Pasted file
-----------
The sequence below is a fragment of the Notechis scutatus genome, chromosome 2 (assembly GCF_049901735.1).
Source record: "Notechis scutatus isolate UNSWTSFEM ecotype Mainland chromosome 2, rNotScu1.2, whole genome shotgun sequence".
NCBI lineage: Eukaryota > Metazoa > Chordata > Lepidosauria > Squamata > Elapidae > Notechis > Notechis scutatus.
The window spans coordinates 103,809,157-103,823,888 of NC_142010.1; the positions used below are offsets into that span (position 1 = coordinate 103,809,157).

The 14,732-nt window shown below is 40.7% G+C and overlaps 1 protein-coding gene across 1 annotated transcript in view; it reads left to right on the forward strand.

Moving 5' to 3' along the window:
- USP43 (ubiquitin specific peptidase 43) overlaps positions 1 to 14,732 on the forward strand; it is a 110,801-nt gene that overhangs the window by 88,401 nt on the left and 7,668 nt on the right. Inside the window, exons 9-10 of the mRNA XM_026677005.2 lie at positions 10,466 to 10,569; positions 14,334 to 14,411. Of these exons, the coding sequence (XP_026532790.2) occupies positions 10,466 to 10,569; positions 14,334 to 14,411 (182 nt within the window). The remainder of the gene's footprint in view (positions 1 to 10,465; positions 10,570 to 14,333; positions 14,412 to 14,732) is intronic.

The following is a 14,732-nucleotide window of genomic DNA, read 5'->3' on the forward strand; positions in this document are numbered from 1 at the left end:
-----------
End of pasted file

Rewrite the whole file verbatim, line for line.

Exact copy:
The sequence below is a fragment of the Notechis scutatus genome, chromosome 2 (assembly GCF_049901735.1).
Source record: "Notechis scutatus isolate UNSWTSFEM ecotype Mainland chromosome 2, rNotScu1.2, whole genome shotgun sequence".
NCBI lineage: Eukaryota > Metazoa > Chordata > Lepidosauria > Squamata > Elapidae > Notechis > Notechis scutatus.
The window spans coordinates 103,809,157-103,823,888 of NC_142010.1; the positions used below are offsets into that span (position 1 = coordinate 103,809,157).

The 14,732-nt window shown below is 40.7% G+C and overlaps 1 protein-coding gene across 1 annotated transcript in view; it reads left to right on the forward strand.

Moving 5' to 3' along the window:
- USP43 (ubiquitin specific peptidase 43) overlaps positions 1 to 14,732 on the forward strand; it is a 110,801-nt gene that overhangs the window by 88,401 nt on the left and 7,668 nt on the right. Inside the window, exons 9-10 of the mRNA XM_026677005.2 lie at positions 10,466 to 10,569; positions 14,334 to 14,411. Of these exons, the coding sequence (XP_026532790.2) occupies positions 10,466 to 10,569; positions 14,334 to 14,411 (182 nt within the window). The remainder of the gene's footprint in view (positions 1 to 10,465; positions 10,570 to 14,333; positions 14,412 to 14,732) is intronic.

The following is a 14,732-nucleotide window of genomic DNA, read 5'->3' on the forward strand; positions in this document are numbered from 1 at the left end: